Last Friday, New York regulators kicked off the implementation phase of their ambitious electric market reforms, issuing an order that designated utilities as Distributed System Platform (DSP) providers. That news, along with some recent grid edge scholarship, has meant that the distribution network has been in the headlines a lot lately. Whether it’s smart grid tech, distributed generation, or microgrids, a lot of the action in the utility sector these days is happening past the substation.
With all this new technology, regulators, researchers and power companies alike are trying to find ways to create a market on the distribution grid, so that all the devices and services that exist there can be bought, sold, and their values optimized. That basic idea is the underpinning of new regulatory regimes from New York’s REV to California’s Distribution Resource Plans.
On its face, it may seem like an easy task. But setting up a market on the distribution grid isn’t as easy as devising a framework and letting prices set themselves.
The reason? We don’t know how to value all the resources on the distribution grid yet. That was the key takeaway from the grid decentralization panel at the ARPA-E conference last month. After the discussion, Utility Dive got the chance to catch up with Doug Kim, director of advanced technology at Southern California Edison. He told us the nature of the resources on the distribution system makes it more difficult to assess their values.
“When you’re looking at very small size resources like DERs and you put them in the system on the distribution grid, depending on where you put it the value of that resource is going to be different,” Kim said.
It's all about location, location
Kim offered energy storage as an example. Put a battery on a feeder with users who generate a high peak load for a short time, and storage has a huge value in lopping off the peak demand times. But on a more robust feeder, with bigger wires and transformers, the battery’s value would likely not be the same.
“The granularity of the information that you need for that grid — especially a distribution grid that is very dynamic and can be reconfigured — could be very different, very complex,” he said. “So, how do you have a value that’s assigned to a specific resource? That’s the problem that we have to think about and figure out how to do it.”
Right now, SCE has other tools to attempt to monetize the distribution system as much as possible. Feed-in tariffs and demand response programs, Kim said, are both examples of early efforts to assign values to distribution grid resources. But more and more, they’re not enough.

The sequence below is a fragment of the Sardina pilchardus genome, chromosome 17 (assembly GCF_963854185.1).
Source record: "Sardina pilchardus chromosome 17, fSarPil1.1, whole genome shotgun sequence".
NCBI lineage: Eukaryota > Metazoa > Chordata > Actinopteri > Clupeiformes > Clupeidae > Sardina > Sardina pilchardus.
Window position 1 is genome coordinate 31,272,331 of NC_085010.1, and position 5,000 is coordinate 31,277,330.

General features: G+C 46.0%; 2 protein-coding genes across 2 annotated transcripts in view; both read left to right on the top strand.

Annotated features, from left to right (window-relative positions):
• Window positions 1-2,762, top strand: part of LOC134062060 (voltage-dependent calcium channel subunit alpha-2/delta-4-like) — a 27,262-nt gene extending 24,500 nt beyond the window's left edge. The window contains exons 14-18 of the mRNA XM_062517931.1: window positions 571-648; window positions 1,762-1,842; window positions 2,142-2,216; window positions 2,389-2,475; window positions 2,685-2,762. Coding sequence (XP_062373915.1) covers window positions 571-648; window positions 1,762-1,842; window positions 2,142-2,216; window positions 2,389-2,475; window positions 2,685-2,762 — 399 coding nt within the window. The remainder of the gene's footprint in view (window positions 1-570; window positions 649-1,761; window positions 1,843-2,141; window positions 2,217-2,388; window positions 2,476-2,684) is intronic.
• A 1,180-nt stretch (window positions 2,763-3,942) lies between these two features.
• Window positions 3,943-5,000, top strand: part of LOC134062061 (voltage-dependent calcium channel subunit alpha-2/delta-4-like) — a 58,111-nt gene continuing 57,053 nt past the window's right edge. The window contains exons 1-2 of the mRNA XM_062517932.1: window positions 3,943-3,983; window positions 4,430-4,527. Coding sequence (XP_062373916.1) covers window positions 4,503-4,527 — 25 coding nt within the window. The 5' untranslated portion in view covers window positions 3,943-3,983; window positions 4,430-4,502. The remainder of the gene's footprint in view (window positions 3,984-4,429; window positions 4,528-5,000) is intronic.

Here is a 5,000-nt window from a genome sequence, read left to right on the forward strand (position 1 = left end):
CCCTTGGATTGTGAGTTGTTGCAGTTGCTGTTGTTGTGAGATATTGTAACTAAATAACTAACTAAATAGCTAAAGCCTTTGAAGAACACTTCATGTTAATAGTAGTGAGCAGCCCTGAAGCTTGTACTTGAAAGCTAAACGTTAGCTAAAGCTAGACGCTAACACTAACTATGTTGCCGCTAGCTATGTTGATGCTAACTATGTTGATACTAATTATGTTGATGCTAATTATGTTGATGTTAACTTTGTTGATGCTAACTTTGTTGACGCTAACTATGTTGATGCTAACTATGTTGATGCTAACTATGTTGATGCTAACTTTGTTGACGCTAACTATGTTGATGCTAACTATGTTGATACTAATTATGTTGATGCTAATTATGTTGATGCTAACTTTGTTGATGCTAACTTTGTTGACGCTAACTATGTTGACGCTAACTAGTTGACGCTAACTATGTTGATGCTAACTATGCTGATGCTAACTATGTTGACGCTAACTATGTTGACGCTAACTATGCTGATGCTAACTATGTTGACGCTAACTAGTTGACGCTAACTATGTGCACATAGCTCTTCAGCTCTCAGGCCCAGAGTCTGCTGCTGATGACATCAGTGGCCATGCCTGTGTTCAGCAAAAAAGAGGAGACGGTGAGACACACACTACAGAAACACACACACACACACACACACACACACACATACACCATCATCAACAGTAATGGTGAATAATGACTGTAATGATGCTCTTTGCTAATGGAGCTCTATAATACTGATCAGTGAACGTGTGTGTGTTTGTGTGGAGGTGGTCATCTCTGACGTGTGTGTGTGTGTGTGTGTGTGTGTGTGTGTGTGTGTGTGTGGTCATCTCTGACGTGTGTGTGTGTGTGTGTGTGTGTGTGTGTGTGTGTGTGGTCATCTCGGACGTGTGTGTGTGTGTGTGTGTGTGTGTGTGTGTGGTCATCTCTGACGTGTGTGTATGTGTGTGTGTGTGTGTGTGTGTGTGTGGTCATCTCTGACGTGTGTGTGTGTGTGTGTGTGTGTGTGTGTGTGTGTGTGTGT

“Those have served us really well until now,” Kim said, “but as we start having more and more of these dynamic resources, we have to think about how do you value those things different and better, and we don’t have the answer yet.”
That answer had better come soon, as utilities are under more and more pressure to find new sources of revenue on the distribution grid. At least, that’s how Duke Energy framed it last month at the DistribuTECH conference when they announced their “coalition of the willing” microgrid project.
“We’re losing kWh to decreased demand, so there’s got to be other ways that we start to look at to make money [on the distribution system], because we are still a shareholder-owned company,” Jason Handley, director of smart grid emerging technologies and operations at Duke, told Utility Dive.
The regulator’s role
Cameron Brooks, president of the energy research firm E9 Insight, agrees with Kim’s assessment of the problem, but says we can’t lay the blame at the feet of utilities for not yet monetizing the distribution grid.
“From a regulatory point of view, this is a new challenge that regulators haven’t really been asking too many detailed questions about,” he said.
“This is making it too simplified,” Brooks continued, “but in the past regulators could sort of trust that utilities were doing the kind of planning that they needed … There weren’t all these different factors of distributed energy resources and consumer owned resources.”
In addition to the New York REV proceeding, Brooks points to California as one of the places making significant strides in monetizing the distribution grid. Early last month, the Public Utilities Commission issued an order directing each of the state’s IOUs to develop distributed resource plans (DRPs) and file them with the PUC by July 1, 2015. The regulators wrote that the DRPs should reflect three parallel goals: